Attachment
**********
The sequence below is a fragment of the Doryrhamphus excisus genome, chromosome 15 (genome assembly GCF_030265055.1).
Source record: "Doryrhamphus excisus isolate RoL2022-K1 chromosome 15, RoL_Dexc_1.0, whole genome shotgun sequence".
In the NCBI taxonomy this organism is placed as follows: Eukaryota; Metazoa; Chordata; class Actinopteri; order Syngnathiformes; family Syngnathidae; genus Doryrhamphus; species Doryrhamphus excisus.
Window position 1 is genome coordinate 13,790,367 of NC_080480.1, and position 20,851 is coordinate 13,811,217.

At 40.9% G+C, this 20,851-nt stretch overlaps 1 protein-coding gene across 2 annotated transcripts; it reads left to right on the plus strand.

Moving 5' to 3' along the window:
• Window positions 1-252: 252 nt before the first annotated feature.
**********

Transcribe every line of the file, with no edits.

The sequence below is a fragment of the Doryrhamphus excisus genome, chromosome 15 (genome assembly GCF_030265055.1).
Source record: "Doryrhamphus excisus isolate RoL2022-K1 chromosome 15, RoL_Dexc_1.0, whole genome shotgun sequence".
In the NCBI taxonomy this organism is placed as follows: Eukaryota; Metazoa; Chordata; class Actinopteri; order Syngnathiformes; family Syngnathidae; genus Doryrhamphus; species Doryrhamphus excisus.
Window position 1 is genome coordinate 13,790,367 of NC_080480.1, and position 20,851 is coordinate 13,811,217.

At 40.9% G+C, this 20,851-nt stretch overlaps 1 protein-coding gene across 2 annotated transcripts; it reads left to right on the plus strand.

Moving 5' to 3' along the window:
• Window positions 1-252: 252 nt before the first annotated feature.